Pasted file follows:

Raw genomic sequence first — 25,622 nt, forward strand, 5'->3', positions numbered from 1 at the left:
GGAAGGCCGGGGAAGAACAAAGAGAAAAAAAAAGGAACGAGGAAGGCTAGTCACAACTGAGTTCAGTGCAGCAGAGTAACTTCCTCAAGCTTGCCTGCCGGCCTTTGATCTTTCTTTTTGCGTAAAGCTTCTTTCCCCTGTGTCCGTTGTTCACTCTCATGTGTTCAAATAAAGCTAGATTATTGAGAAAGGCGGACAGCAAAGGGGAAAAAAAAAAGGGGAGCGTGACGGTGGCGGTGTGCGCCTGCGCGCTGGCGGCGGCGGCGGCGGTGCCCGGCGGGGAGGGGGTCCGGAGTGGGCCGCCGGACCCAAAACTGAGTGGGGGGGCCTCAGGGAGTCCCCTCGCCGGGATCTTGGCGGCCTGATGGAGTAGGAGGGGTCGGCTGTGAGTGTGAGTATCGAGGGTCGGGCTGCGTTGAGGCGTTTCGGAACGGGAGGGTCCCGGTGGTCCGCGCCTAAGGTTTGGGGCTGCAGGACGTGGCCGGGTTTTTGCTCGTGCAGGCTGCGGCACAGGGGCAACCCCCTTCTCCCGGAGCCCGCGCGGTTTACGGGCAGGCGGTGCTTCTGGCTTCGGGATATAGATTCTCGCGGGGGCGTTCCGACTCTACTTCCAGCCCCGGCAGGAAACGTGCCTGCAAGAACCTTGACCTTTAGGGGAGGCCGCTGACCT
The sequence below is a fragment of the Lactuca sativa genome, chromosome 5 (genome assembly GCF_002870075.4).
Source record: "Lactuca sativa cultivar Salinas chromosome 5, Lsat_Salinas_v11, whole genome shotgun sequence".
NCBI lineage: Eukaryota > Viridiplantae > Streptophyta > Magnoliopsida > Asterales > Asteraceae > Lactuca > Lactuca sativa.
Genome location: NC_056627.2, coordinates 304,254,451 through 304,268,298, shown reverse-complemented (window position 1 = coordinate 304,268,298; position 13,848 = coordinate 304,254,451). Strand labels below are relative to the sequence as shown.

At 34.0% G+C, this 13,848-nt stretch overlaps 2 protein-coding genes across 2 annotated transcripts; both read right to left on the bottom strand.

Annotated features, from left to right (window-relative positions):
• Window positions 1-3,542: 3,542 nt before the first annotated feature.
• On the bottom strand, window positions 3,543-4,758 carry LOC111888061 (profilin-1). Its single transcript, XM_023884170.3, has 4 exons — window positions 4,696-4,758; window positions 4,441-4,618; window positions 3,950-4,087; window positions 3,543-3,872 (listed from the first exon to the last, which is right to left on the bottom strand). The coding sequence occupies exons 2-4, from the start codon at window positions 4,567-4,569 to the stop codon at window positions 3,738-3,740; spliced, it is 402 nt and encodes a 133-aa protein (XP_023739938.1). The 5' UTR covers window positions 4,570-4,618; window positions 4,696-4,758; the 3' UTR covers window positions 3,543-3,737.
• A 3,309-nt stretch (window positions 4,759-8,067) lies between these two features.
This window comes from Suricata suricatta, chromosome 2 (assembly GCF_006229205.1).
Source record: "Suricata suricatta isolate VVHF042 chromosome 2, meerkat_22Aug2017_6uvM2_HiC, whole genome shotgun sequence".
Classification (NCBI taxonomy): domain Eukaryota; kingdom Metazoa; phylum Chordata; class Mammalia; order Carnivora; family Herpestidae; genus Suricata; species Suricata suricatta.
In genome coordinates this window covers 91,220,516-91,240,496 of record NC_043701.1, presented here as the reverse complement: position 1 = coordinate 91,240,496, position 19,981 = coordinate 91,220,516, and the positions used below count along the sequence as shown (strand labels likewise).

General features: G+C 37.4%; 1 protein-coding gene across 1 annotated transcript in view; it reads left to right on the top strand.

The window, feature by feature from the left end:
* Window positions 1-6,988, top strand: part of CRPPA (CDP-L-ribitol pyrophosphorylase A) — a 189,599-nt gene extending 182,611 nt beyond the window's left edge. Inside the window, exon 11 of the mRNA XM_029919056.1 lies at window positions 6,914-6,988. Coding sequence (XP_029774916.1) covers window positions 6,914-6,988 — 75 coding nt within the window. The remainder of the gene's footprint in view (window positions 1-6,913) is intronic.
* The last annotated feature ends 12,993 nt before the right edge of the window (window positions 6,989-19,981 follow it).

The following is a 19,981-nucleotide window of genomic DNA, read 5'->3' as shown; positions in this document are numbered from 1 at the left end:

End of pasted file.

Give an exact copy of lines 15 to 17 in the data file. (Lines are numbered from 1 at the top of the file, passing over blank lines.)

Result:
In genome coordinates this window covers 91,220,516-91,240,496 of record NC_043701.1, presented here as the reverse complement: position 1 = coordinate 91,240,496, position 19,981 = coordinate 91,220,516, and the positions used below count along the sequence as shown (strand labels likewise).

General features: G+C 37.4%; 1 protein-coding gene across 1 annotated transcript in view; it reads left to right on the top strand.

The window, feature by feature from the left end: